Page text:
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Thread: Are We a Dying Breed?

  1. #46
    Senior Member Stan's Avatar
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    Count me as a lightweight boot fan, Vasque Sundowners for me. I still have two pair from the days they were made in Italy and each has been resoled at least once. Trouble is, as I've gotten older my feet have grown about a half size and over a long day the old boots aren't as comfortable. I may try bringing a pair to a shoemaker (yep, there are still a few of those around) to see if it is feasible to stretch them at all.

    A question for those who have been hiking in trail runners and the like for many years, say over 15-20 years: Has it had any effect on your feet that may require eventual orthopedic treatment or orthodics? I've always felt that feet take a beating with heavy loads over rough terrain and I've always relied on a good shank to absorb some of that abuse.

  2. #47
    Senior Member TCD's Avatar
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    I've been in trail runners for about 15 years; age 62. Feet and ankles seem stronger than ever. Many very heavy loads (climbing packs).

  3. #48
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    I did most of the AT over 10 years with trail runners and have been using trail runners for around 18 years and to date, no foot issues. I used to get significant sprained ankles with heavy boots including Limmers, once I switched to trail runners that didnt happen anymore. I occasionally roll my ankles and end up stopping, saying more than a few cuss words and then go on my way, slowly at first but within a few minutes I am back up to speed. When I sprained my ankles with heavy boots it was gimp out to the car and end up with a several day recovery. I use Montrail inserts that have a partial plastic heel cup and arch support. I am real advocate that trail runners build up the muscles and ligaments in the feet so that they are far more resistant to ankle rolls.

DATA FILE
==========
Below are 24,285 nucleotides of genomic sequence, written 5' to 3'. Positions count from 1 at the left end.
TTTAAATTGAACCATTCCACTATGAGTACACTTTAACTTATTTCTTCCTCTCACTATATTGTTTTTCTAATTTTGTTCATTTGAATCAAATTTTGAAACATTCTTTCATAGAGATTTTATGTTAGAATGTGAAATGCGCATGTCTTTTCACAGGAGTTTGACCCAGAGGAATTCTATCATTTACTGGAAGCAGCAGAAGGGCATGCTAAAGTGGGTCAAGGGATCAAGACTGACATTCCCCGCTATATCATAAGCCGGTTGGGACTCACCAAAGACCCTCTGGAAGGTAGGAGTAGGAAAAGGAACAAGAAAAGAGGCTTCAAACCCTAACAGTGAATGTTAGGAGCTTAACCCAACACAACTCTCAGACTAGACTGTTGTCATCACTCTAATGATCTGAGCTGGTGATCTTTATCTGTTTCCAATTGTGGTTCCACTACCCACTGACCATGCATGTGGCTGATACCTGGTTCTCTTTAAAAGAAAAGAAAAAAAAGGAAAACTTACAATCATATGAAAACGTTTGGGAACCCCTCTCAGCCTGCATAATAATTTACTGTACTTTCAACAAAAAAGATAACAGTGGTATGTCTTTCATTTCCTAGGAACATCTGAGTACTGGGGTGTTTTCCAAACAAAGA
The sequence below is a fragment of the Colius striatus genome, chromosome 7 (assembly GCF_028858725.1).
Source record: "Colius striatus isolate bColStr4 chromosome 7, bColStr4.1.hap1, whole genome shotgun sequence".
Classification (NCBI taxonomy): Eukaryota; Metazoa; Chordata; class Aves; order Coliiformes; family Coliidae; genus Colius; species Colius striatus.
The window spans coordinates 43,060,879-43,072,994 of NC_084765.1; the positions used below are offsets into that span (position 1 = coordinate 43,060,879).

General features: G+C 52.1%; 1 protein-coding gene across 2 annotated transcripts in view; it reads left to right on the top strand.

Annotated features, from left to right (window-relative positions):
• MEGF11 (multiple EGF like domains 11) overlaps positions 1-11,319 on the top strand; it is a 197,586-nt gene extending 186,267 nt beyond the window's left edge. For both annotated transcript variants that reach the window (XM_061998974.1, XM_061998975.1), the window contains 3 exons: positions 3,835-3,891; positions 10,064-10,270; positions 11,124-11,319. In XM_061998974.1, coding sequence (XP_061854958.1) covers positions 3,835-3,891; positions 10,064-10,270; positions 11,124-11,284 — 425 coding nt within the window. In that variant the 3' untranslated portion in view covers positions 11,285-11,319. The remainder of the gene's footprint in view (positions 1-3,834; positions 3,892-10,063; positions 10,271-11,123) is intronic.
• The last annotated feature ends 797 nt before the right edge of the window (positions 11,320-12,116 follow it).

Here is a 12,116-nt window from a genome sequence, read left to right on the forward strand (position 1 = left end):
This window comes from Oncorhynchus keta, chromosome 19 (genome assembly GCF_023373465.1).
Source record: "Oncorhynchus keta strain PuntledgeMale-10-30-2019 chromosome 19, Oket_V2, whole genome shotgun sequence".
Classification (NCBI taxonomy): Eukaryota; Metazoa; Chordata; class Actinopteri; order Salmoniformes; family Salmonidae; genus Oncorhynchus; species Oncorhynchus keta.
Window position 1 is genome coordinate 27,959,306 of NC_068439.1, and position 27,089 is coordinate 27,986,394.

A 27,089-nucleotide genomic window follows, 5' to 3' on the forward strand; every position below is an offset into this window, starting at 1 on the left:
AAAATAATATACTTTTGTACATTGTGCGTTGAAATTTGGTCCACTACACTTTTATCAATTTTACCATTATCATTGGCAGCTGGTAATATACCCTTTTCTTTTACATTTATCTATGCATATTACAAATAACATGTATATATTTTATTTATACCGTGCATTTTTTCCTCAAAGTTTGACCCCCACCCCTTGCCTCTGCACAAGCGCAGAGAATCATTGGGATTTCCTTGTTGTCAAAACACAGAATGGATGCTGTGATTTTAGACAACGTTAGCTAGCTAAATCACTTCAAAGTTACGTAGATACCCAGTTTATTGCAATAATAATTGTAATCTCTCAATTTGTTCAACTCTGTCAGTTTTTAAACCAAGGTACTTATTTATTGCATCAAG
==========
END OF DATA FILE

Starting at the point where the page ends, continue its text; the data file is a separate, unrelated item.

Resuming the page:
A general note, I think it was 1999 when many AT thru hikers dumped conventional boots and went to trail runners, specifically New Balance 801 ATs, They were the dominant trail runner that year. Compared to today's trail runners which are one step from slippers with sole, the 801 series was lot beefier. They were so popular that New Balance did a release in 2006. THe bummer was every year they came out with a new model and like Microsoft Windows versions every other model was usually good with the intermediate models not so good.
    Last edited by peakbagger; 02-14-2018 at 07:39 PM.

  4. #49
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    I have semi-custom orthotics that I use only in my hiking boots, and that has improved some of the blister and footsoreness problems I used to have. Probably also helping extend the life of my feet.

  5. #50
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    A general observation about New Balance trail runners is that the stock inserts are useless. First thing I do is yank them out and put in my Montrail heat moldable inserts.

  6. #51
    Senior Member DayTrip's Avatar
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    Quote Originally Posted by peakbagger View Post
    A general observation about New Balance trail runners is that the stock inserts are useless. First thing I do is yank them out and put in my Montrail heat moldable inserts.
    That seems to be true of almost all boots now. I think I've replaced the insole on every hiking shoe I've ever bought. Even some of the higher end boots I've bought had a crappy insole. The one exception: my La Sportiva Ultra Raptors. For whatever reason the sole in those is very comfortbale, even to my misshapen problem prone feet.
    NH 48 4k: 48/48; NH W48k: 48/48; ME 4k: 2/14; VT 4k: 1/5; ADK 46: 6/46; Cat 3.5k 10/35

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